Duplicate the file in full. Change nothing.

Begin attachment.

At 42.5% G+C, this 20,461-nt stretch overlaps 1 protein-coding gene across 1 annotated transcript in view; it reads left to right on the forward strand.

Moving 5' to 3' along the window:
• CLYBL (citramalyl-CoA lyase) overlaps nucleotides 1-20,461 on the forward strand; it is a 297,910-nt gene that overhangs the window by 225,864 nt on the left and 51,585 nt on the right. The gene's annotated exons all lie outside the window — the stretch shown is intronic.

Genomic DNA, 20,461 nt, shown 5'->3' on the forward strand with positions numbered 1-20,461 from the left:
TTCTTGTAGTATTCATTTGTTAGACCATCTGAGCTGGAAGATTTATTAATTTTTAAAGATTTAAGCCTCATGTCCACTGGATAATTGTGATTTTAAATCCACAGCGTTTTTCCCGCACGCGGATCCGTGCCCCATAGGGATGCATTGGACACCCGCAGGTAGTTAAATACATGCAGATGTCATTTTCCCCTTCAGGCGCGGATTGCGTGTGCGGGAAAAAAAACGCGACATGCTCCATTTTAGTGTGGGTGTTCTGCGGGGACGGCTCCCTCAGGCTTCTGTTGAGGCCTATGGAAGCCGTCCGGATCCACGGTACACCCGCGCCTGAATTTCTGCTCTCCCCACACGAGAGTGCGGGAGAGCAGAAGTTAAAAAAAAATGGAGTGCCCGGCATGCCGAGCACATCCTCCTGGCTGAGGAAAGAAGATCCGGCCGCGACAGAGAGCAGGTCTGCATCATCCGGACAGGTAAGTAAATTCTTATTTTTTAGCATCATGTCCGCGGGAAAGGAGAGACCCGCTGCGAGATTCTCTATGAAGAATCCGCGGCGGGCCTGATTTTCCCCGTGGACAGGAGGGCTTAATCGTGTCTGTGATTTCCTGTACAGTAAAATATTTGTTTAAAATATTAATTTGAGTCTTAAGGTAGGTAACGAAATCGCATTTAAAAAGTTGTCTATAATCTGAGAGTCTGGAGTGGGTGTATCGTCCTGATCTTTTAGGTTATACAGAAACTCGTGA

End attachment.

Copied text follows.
At 42.5% G+C, this 20,461-nt stretch overlaps 1 protein-coding gene across 1 annotated transcript in view; it reads left to right on the forward strand.

Moving 5' to 3' along the window:
• CLYBL (citramalyl-CoA lyase) overlaps nucleotides 1-20,461 on the forward strand; it is a 297,910-nt gene that overhangs the window by 225,864 nt on the left and 51,585 nt on the right. The gene's annotated exons all lie outside the window — the stretch shown is intronic.

Genomic DNA, 20,461 nt, shown 5'->3' on the forward strand with positions numbered 1-20,461 from the left:
TTCTTGTAGTATTCATTTGTTAGACCATCTGAGCTGGAAGATTTATTAATTTTTAAAGATTTAAGCCTCATGTCCACTGGATAATTGTGATTTTAAATCCACAGCGTTTTTCCCGCACGCGGATCCGTGCCCCATAGGGATGCATTGGACACCCGCAGGTAGTTAAATACATGCAGATGTCATTTTCCCCTTCAGGCGCGGATTGCGTGTGCGGGAAAAAAAACGCGACATGCTCCATTTTAGTGTGGGTGTTCTGCGGGGACGGCTCCCTCAGGCTTCTGTTGAGGCCTATGGAAGCCGTCCGGATCCACGGTACACCCGCGCCTGAATTTCTGCTCTCCCCACACGAGAGTGCGGGAGAGCAGAAGTTAAAAAAAAATGGAGTGCCCGGCATGCCGAGCACATCCTCCTGGCTGAGGAAAGAAGATCCGGCCGCGACAGAGAGCAGGTCTGCATCATCCGGACAGGTAAGTAAATTCTTATTTTTTAGCATCATGTCCGCGGGAAAGGAGAGACCCGCTGCGAGATTCTCTATGAAGAATCCGCGGCGGGCCTGATTTTCCCCGTGGACAGGAGGGCTTAATCGTGTCTGTGATTTCCTGTACAGTAAAATATTTGTTTAAAATATTAATTTGAGTCTTAAGGTAGGTAACGAAATCGCATTTAAAAAGTTGTCTATAATCTGAGAGTCTGGAGTGGGTGTATCGTCCTGATCTTTTAGGTTATACAGAAACTCGTGA